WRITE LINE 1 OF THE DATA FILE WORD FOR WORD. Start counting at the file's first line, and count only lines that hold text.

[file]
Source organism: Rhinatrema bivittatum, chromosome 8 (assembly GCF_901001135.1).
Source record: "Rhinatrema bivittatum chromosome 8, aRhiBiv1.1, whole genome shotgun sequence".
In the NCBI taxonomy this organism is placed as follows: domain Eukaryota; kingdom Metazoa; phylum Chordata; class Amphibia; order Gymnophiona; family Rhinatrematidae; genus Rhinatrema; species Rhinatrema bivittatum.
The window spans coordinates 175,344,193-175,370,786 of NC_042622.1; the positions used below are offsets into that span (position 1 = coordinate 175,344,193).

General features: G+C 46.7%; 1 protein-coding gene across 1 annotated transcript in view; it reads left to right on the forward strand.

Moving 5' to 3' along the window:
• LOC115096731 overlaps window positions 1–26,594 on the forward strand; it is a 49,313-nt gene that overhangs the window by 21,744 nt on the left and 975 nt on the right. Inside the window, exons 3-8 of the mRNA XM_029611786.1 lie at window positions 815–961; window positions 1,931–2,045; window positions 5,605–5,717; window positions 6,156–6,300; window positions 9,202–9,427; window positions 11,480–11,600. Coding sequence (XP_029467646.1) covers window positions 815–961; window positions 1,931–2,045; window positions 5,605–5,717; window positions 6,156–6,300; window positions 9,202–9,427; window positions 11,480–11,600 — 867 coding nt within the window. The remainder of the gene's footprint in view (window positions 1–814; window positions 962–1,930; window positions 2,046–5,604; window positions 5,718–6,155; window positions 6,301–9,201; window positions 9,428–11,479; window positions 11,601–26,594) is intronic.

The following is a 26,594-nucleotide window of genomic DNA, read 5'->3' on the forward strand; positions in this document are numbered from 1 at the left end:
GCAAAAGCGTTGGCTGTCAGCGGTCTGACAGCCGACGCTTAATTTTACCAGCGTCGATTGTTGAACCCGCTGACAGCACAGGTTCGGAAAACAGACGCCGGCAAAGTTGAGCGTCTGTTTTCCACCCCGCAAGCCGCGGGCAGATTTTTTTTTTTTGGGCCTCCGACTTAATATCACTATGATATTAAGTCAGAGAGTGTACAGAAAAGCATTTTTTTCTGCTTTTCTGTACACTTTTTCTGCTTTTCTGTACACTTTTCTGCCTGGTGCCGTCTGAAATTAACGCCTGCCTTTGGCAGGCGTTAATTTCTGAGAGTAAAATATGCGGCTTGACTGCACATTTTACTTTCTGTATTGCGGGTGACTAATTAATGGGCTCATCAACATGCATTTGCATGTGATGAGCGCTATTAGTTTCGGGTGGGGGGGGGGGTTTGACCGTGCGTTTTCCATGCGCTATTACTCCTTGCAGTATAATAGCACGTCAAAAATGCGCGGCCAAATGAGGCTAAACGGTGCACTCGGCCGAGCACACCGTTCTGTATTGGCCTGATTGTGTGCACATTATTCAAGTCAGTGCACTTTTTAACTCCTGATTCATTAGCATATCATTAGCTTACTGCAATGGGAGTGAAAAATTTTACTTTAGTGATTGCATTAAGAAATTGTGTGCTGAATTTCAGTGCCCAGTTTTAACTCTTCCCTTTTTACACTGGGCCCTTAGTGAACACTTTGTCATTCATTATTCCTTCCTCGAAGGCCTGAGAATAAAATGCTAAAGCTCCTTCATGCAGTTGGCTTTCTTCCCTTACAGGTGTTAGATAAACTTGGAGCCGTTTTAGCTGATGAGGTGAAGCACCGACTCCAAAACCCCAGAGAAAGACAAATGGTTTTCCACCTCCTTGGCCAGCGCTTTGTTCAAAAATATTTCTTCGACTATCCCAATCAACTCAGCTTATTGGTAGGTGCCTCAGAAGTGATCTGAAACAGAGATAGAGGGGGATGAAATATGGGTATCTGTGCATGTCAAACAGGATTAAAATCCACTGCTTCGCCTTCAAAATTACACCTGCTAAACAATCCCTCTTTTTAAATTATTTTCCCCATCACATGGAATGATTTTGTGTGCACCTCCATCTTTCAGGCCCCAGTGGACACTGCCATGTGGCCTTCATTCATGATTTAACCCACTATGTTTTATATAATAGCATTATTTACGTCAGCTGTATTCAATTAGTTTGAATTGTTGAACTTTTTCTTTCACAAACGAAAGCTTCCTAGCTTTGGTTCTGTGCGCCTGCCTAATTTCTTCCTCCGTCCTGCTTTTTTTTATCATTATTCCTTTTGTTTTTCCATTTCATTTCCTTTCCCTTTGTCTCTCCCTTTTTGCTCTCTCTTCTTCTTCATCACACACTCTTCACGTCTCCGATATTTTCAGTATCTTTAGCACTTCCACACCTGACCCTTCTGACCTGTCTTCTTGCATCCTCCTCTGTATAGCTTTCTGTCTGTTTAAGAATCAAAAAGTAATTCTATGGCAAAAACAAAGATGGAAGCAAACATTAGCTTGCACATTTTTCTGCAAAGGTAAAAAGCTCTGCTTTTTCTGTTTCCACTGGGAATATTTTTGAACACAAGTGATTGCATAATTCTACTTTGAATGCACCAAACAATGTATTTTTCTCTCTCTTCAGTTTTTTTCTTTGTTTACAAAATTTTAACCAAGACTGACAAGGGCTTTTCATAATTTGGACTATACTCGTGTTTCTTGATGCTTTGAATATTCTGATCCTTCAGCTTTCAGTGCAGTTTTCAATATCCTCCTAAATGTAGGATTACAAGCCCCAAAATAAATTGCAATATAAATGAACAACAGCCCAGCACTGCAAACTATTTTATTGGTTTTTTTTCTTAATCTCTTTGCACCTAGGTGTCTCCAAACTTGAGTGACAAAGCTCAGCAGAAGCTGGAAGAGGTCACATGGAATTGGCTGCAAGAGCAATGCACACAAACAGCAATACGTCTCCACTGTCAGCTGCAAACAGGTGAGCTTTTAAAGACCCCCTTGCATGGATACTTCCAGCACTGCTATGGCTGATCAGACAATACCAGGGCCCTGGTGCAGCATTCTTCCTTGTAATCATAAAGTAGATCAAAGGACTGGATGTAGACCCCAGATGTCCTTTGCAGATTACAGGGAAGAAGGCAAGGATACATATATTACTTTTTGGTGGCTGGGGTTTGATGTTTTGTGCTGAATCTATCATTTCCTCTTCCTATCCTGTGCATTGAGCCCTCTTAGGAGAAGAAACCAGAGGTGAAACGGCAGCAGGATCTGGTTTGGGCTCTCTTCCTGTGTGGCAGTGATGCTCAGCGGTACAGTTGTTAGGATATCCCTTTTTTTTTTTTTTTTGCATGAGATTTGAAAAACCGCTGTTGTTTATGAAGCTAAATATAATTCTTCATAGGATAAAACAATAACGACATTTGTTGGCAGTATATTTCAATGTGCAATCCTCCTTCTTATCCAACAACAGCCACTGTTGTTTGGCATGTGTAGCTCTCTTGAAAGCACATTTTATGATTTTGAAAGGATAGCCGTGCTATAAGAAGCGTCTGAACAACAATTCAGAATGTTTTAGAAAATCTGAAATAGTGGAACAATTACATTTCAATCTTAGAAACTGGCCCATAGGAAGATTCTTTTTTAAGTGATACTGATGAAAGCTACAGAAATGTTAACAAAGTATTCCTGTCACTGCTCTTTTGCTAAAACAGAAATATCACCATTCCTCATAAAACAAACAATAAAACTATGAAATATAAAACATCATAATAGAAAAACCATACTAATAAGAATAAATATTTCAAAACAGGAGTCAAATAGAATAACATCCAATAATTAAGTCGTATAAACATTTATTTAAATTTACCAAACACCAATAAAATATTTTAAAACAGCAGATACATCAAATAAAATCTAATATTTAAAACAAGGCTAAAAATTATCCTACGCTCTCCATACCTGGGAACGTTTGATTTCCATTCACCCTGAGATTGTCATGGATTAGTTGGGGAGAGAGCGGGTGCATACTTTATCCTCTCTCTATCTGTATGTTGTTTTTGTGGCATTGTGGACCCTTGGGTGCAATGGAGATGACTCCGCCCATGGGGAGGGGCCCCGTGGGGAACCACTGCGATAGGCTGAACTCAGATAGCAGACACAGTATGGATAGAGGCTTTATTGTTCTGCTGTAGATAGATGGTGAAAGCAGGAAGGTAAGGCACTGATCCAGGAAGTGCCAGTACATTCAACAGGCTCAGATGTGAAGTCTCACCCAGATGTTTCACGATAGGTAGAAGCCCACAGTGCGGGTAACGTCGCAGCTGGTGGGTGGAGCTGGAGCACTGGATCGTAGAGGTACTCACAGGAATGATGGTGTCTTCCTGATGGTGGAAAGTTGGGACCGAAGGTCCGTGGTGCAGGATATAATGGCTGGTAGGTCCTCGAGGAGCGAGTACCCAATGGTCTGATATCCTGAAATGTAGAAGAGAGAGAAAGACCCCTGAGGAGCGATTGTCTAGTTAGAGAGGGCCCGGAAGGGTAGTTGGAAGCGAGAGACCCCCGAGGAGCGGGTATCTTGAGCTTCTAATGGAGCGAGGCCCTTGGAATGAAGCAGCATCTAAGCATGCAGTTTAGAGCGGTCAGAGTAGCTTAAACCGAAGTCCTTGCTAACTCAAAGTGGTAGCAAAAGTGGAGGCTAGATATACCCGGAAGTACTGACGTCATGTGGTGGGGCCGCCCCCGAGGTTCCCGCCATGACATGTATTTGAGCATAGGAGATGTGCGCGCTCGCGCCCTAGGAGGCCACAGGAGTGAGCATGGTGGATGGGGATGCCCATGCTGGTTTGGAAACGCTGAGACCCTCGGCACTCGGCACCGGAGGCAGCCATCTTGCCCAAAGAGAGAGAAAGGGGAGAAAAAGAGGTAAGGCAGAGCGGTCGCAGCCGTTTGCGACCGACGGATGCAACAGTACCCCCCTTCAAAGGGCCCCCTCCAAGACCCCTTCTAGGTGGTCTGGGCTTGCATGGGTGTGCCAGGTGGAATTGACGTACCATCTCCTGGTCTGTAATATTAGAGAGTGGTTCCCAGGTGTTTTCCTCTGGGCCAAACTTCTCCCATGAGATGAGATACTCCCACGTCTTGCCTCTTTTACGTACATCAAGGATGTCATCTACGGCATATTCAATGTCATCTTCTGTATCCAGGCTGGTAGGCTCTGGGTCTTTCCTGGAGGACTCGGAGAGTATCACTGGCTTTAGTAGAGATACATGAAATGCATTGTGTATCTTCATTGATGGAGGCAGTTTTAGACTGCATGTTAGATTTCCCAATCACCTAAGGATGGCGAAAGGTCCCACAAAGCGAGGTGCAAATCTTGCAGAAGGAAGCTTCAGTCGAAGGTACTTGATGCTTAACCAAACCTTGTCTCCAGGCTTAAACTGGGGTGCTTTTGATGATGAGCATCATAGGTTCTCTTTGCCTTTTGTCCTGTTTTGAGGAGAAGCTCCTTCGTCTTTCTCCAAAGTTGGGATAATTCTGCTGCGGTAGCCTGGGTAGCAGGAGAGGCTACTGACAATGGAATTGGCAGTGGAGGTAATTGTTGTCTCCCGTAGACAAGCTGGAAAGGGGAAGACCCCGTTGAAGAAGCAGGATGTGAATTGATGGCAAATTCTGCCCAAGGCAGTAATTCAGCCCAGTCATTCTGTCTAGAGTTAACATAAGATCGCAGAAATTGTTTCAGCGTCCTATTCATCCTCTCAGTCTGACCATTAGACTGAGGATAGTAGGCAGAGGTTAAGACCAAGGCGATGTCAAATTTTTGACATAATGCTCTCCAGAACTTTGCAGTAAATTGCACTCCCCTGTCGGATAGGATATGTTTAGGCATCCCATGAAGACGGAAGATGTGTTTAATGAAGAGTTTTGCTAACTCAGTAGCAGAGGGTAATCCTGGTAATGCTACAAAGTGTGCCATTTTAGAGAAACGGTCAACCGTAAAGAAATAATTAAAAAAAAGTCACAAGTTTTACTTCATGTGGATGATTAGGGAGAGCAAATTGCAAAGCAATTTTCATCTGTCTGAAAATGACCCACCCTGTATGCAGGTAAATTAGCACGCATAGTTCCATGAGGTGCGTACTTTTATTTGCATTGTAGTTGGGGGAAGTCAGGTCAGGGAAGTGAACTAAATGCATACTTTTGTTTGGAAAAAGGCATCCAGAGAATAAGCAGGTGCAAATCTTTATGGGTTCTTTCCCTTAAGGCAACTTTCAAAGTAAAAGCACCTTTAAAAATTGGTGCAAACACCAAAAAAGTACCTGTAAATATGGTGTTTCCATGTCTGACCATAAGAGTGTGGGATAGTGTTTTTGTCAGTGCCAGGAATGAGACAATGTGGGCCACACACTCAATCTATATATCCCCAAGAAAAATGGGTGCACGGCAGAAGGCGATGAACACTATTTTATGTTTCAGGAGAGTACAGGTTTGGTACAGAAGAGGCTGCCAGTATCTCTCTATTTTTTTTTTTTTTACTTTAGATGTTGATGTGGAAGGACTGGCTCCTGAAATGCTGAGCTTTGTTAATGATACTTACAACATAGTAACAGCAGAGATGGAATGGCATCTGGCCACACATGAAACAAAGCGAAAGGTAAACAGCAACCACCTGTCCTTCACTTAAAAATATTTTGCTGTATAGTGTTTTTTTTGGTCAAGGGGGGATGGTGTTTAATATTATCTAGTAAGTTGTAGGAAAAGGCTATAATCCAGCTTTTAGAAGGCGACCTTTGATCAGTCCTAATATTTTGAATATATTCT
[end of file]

Source organism: Rhinatrema bivittatum, chromosome 8 (assembly GCF_901001135.1).